Absurdly Driven looks at the world of business with a skeptical eye and a firmly rooted tongue in cheek.
You're sitting on a plane, desperate to get off.
It rolls toward the gate and you're already gripping your seatbelt, ready to unclip it.
It's a pity you can't see the man waving his fluorescent little light sabers. He's the one trying to get the plane in line for the gate.
Oh, look, he's wearing a blindfold.
That doesn't seem too helpful. In fact, it seems a touch dangerous.
Why is he doing this?
Naturally, you can blame Netflix.
I had to tolerate the infernal publicity for the streaming movie Bird Box for weeks before it came out.
This steaming lump of supposed horror is the one where Sandra Bullock has to do things blindfolded or the monsters will get her.
A deep and meaningful foundation for a horror movie, if ever there was one.
So deep and meaningful that people all over the world are putting on blindfolds in order to, who knows, chase away their own demons, look manifestly silly or just desperately attract attention.
As my colleague Bill Murphy Jr. reports, Netflix even told people to be careful doing this.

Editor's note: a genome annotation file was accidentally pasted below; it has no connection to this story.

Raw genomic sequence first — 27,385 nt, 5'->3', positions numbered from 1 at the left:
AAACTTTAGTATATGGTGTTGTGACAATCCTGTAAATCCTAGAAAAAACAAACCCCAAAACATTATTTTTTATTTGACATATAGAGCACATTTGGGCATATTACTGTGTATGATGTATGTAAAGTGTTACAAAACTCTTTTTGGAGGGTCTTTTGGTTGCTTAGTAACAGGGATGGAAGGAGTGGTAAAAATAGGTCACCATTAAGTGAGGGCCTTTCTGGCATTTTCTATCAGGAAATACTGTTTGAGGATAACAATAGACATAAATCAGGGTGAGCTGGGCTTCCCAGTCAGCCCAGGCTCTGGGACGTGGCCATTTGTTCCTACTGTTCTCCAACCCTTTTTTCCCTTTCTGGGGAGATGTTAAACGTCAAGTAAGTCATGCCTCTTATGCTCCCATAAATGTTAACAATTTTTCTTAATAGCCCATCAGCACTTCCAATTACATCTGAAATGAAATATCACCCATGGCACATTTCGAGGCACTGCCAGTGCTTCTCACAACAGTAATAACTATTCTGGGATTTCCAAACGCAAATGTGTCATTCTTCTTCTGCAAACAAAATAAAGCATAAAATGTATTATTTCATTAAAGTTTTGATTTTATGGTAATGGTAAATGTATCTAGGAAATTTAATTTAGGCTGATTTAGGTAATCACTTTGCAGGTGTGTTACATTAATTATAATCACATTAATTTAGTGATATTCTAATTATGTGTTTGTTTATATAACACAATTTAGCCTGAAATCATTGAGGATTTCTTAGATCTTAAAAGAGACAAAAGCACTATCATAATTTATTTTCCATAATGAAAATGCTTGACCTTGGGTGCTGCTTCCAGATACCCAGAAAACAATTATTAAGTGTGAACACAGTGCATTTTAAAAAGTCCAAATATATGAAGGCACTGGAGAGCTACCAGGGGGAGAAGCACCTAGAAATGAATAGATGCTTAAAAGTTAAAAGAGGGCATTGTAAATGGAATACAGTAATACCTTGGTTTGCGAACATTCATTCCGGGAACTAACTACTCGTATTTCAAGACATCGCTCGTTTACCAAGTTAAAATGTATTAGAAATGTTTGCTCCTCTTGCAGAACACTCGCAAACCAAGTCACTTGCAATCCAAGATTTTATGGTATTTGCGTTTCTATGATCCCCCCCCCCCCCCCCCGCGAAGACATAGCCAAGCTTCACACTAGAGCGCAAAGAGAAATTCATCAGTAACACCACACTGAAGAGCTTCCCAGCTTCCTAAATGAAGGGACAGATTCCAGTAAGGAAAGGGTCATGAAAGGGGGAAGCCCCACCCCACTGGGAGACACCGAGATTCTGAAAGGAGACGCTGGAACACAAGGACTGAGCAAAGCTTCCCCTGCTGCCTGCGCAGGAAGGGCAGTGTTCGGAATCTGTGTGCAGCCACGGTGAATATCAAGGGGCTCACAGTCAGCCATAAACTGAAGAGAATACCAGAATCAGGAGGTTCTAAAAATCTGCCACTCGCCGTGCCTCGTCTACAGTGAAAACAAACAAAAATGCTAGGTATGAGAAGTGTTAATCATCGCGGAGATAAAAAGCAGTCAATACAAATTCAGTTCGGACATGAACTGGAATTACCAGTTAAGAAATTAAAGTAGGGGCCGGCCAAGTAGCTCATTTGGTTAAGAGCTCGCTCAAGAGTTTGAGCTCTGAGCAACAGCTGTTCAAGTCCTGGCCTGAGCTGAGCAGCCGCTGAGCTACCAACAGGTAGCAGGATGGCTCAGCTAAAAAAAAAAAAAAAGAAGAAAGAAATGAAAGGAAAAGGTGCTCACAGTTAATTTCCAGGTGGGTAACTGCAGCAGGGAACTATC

But not to stop doing it, of course. Because, hey, marketing. And, hey, Netflix really likes this sort of marketing especially. It's called free marketing.
This ramp agent footage may or may not have been shot at Newark airport. It may or may not have featured a ramp agent who was there to help a plane come into its gate.
But you know someone, somewhere will get hurt.
Astonishingly, not everyone can do their job blindfolded -- although for a few people I can think of, it actually might help.
I certainly wouldn't suggest the Baltimore Orioles slugger Chris Davis is one of those people.
But I have a friend who's an Orioles fan and she definitely thinks it would help.